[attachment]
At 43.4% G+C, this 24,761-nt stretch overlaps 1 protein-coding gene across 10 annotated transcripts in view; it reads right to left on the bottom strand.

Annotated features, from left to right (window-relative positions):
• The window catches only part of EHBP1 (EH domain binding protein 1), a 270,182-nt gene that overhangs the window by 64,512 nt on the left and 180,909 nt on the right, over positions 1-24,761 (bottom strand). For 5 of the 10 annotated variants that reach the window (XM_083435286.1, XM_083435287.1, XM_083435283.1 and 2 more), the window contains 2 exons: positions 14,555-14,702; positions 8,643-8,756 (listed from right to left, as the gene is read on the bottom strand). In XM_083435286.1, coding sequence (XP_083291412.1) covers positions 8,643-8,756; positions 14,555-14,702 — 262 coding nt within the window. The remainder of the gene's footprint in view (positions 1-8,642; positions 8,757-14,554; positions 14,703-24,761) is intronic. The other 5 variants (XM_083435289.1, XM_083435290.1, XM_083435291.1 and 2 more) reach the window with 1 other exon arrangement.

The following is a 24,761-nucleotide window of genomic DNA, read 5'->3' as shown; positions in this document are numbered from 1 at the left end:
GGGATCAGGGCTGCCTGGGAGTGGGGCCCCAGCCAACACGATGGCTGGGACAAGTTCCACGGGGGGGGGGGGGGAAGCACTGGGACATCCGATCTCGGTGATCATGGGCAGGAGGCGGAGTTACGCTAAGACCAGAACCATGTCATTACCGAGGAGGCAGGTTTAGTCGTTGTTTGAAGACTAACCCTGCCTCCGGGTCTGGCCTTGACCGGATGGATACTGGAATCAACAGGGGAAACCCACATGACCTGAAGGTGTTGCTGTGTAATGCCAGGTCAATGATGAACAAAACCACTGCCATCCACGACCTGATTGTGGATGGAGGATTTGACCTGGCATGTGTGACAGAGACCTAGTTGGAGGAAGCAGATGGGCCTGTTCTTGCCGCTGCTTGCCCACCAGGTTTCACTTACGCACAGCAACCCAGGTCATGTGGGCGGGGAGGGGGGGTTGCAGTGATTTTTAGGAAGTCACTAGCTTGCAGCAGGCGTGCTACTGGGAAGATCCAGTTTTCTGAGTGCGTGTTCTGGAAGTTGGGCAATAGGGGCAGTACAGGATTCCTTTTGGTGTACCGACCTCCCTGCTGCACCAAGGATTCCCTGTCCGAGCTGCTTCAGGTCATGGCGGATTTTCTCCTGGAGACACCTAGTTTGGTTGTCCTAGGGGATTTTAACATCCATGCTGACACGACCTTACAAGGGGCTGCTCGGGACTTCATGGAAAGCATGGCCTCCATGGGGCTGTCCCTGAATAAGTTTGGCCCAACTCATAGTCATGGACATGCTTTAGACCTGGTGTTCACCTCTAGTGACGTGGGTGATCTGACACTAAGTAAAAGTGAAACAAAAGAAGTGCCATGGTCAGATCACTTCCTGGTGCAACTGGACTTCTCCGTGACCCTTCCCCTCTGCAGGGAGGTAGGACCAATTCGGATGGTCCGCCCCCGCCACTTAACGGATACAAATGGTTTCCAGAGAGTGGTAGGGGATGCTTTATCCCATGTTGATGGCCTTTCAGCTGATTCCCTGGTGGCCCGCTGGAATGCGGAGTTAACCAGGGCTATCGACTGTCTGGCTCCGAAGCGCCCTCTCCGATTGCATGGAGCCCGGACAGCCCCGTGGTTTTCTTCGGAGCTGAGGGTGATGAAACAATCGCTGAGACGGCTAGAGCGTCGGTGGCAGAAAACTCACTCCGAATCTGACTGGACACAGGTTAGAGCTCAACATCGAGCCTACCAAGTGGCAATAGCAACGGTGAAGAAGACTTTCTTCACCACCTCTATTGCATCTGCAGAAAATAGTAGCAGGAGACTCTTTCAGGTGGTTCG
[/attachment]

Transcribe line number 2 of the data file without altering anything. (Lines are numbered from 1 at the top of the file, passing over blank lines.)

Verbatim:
Annotated features, from left to right (window-relative positions):